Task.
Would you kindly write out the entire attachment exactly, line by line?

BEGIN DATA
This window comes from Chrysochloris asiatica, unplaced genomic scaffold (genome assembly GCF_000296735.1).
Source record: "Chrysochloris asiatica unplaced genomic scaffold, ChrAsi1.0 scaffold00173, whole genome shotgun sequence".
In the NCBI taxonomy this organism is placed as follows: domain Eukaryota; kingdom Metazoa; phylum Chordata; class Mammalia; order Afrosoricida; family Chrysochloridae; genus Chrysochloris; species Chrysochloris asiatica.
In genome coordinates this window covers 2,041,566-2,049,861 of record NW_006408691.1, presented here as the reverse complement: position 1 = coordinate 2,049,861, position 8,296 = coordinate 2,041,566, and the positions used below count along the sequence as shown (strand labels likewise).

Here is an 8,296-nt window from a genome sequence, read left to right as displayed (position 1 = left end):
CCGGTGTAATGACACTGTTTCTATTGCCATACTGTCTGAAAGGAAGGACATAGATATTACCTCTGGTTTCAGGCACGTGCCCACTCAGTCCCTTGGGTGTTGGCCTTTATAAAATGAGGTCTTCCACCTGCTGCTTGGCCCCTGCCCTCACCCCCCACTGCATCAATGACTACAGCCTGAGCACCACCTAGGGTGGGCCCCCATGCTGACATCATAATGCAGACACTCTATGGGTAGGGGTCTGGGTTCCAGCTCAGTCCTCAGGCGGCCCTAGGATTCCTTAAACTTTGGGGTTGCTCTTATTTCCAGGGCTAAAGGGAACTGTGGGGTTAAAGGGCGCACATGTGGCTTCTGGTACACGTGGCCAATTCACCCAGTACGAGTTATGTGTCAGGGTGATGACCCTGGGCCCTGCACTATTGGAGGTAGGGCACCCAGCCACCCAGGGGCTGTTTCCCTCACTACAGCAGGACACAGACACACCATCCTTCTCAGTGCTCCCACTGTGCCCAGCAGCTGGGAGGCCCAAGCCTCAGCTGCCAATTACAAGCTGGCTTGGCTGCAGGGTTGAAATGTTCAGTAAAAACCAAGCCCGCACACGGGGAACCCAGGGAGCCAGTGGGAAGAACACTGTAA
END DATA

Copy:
This window comes from Chrysochloris asiatica, unplaced genomic scaffold (genome assembly GCF_000296735.1).
Source record: "Chrysochloris asiatica unplaced genomic scaffold, ChrAsi1.0 scaffold00173, whole genome shotgun sequence".
In the NCBI taxonomy this organism is placed as follows: domain Eukaryota; kingdom Metazoa; phylum Chordata; class Mammalia; order Afrosoricida; family Chrysochloridae; genus Chrysochloris; species Chrysochloris asiatica.
In genome coordinates this window covers 2,041,566-2,049,861 of record NW_006408691.1, presented here as the reverse complement: position 1 = coordinate 2,049,861, position 8,296 = coordinate 2,041,566, and the positions used below count along the sequence as shown (strand labels likewise).

Here is an 8,296-nt window from a genome sequence, read left to right as displayed (position 1 = left end):
CCGGTGTAATGACACTGTTTCTATTGCCATACTGTCTGAAAGGAAGGACATAGATATTACCTCTGGTTTCAGGCACGTGCCCACTCAGTCCCTTGGGTGTTGGCCTTTATAAAATGAGGTCTTCCACCTGCTGCTTGGCCCCTGCCCTCACCCCCCACTGCATCAATGACTACAGCCTGAGCACCACCTAGGGTGGGCCCCCATGCTGACATCATAATGCAGACACTCTATGGGTAGGGGTCTGGGTTCCAGCTCAGTCCTCAGGCGGCCCTAGGATTCCTTAAACTTTGGGGTTGCTCTTATTTCCAGGGCTAAAGGGAACTGTGGGGTTAAAGGGCGCACATGTGGCTTCTGGTACACGTGGCCAATTCACCCAGTACGAGTTATGTGTCAGGGTGATGACCCTGGGCCCTGCACTATTGGAGGTAGGGCACCCAGCCACCCAGGGGCTGTTTCCCTCACTACAGCAGGACACAGACACACCATCCTTCTCAGTGCTCCCACTGTGCCCAGCAGCTGGGAGGCCCAAGCCTCAGCTGCCAATTACAAGCTGGCTTGGCTGCAGGGTTGAAATGTTCAGTAAAAACCAAGCCCGCACACGGGGAACCCAGGGAGCCAGTGGGAAGAACACTGTAA